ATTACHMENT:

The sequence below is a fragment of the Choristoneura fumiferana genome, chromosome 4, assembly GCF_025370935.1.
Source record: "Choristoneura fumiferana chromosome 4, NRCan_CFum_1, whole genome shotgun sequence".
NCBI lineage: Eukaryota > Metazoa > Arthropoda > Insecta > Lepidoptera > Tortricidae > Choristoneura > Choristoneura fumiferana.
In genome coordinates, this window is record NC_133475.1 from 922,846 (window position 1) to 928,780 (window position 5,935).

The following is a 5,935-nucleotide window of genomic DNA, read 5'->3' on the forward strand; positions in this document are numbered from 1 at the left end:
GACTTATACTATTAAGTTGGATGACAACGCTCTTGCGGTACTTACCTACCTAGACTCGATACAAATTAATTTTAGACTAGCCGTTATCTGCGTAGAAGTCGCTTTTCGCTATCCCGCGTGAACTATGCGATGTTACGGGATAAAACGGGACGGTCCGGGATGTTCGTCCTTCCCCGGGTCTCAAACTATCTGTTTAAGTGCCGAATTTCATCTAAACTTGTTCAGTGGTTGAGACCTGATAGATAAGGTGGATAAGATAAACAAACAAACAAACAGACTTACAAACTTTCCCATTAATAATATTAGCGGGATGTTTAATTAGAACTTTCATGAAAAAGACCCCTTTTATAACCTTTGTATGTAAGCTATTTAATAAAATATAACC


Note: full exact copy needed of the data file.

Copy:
The sequence below is a fragment of the Choristoneura fumiferana genome, chromosome 4, assembly GCF_025370935.1.
Source record: "Choristoneura fumiferana chromosome 4, NRCan_CFum_1, whole genome shotgun sequence".
NCBI lineage: Eukaryota > Metazoa > Arthropoda > Insecta > Lepidoptera > Tortricidae > Choristoneura > Choristoneura fumiferana.
In genome coordinates, this window is record NC_133475.1 from 922,846 (window position 1) to 928,780 (window position 5,935).

The following is a 5,935-nucleotide window of genomic DNA, read 5'->3' on the forward strand; positions in this document are numbered from 1 at the left end:
GACTTATACTATTAAGTTGGATGACAACGCTCTTGCGGTACTTACCTACCTAGACTCGATACAAATTAATTTTAGACTAGCCGTTATCTGCGTAGAAGTCGCTTTTCGCTATCCCGCGTGAACTATGCGATGTTACGGGATAAAACGGGACGGTCCGGGATGTTCGTCCTTCCCCGGGTCTCAAACTATCTGTTTAAGTGCCGAATTTCATCTAAACTTGTTCAGTGGTTGAGACCTGATAGATAAGGTGGATAAGATAAACAAACAAACAAACAGACTTACAAACTTTCCCATTAATAATATTAGCGGGATGTTTAATTAGAACTTTCATGAAAAAGACCCCTTTTATAACCTTTGTATGTAAGCTATTTAATAAAATATAACC